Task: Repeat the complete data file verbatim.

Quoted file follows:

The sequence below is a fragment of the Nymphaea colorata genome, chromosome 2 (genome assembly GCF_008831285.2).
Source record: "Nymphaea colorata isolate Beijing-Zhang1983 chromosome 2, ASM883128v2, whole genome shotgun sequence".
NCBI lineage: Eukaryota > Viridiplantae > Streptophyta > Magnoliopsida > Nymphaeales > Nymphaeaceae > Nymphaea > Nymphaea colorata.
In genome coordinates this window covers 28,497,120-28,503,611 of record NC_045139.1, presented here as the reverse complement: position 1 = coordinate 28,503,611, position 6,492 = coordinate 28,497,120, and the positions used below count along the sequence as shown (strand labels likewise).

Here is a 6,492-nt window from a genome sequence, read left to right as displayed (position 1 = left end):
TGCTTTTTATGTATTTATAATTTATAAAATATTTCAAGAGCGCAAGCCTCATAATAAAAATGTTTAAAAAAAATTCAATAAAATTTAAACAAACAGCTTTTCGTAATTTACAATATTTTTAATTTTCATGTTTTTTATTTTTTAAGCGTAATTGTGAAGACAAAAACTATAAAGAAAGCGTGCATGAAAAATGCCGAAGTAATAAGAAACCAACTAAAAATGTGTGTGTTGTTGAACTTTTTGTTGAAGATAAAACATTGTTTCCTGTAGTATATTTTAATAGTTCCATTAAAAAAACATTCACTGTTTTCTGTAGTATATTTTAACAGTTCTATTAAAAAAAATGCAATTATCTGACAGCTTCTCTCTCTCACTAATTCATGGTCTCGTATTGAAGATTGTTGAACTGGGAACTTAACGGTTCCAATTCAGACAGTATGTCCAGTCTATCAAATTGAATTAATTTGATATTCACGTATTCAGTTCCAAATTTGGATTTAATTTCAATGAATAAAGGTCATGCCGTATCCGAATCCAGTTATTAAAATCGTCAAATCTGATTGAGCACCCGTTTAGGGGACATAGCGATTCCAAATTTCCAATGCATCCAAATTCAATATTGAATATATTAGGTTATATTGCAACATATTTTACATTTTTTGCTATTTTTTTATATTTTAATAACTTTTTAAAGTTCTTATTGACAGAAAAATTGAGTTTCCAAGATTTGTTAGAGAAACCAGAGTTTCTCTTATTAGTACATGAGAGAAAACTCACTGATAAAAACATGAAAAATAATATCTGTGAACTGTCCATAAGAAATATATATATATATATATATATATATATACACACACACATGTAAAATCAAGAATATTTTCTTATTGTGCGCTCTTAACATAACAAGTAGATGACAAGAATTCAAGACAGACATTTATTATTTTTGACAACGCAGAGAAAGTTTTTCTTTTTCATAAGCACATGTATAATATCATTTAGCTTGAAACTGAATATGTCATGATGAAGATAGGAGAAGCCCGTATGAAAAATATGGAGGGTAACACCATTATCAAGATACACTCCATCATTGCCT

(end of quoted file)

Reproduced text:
The sequence below is a fragment of the Nymphaea colorata genome, chromosome 2 (genome assembly GCF_008831285.2).
Source record: "Nymphaea colorata isolate Beijing-Zhang1983 chromosome 2, ASM883128v2, whole genome shotgun sequence".
NCBI lineage: Eukaryota > Viridiplantae > Streptophyta > Magnoliopsida > Nymphaeales > Nymphaeaceae > Nymphaea > Nymphaea colorata.
In genome coordinates this window covers 28,497,120-28,503,611 of record NC_045139.1, presented here as the reverse complement: position 1 = coordinate 28,503,611, position 6,492 = coordinate 28,497,120, and the positions used below count along the sequence as shown (strand labels likewise).

Here is a 6,492-nt window from a genome sequence, read left to right as displayed (position 1 = left end):
TGCTTTTTATGTATTTATAATTTATAAAATATTTCAAGAGCGCAAGCCTCATAATAAAAATGTTTAAAAAAAATTCAATAAAATTTAAACAAACAGCTTTTCGTAATTTACAATATTTTTAATTTTCATGTTTTTTATTTTTTAAGCGTAATTGTGAAGACAAAAACTATAAAGAAAGCGTGCATGAAAAATGCCGAAGTAATAAGAAACCAACTAAAAATGTGTGTGTTGTTGAACTTTTTGTTGAAGATAAAACATTGTTTCCTGTAGTATATTTTAATAGTTCCATTAAAAAAACATTCACTGTTTTCTGTAGTATATTTTAACAGTTCTATTAAAAAAAATGCAATTATCTGACAGCTTCTCTCTCTCACTAATTCATGGTCTCGTATTGAAGATTGTTGAACTGGGAACTTAACGGTTCCAATTCAGACAGTATGTCCAGTCTATCAAATTGAATTAATTTGATATTCACGTATTCAGTTCCAAATTTGGATTTAATTTCAATGAATAAAGGTCATGCCGTATCCGAATCCAGTTATTAAAATCGTCAAATCTGATTGAGCACCCGTTTAGGGGACATAGCGATTCCAAATTTCCAATGCATCCAAATTCAATATTGAATATATTAGGTTATATTGCAACATATTTTACATTTTTTGCTATTTTTTTATATTTTAATAACTTTTTAAAGTTCTTATTGACAGAAAAATTGAGTTTCCAAGATTTGTTAGAGAAACCAGAGTTTCTCTTATTAGTACATGAGAGAAAACTCACTGATAAAAACATGAAAAATAATATCTGTGAACTGTCCATAAGAAATATATATATATATATATATATATATATACACACACACATGTAAAATCAAGAATATTTTCTTATTGTGCGCTCTTAACATAACAAGTAGATGACAAGAATTCAAGACAGACATTTATTATTTTTGACAACGCAGAGAAAGTTTTTCTTTTTCATAAGCACATGTATAATATCATTTAGCTTGAAACTGAATATGTCATGATGAAGATAGGAGAAGCCCGTATGAAAAATATGGAGGGTAACACCATTATCAAGATACACTCCATCATTGCCT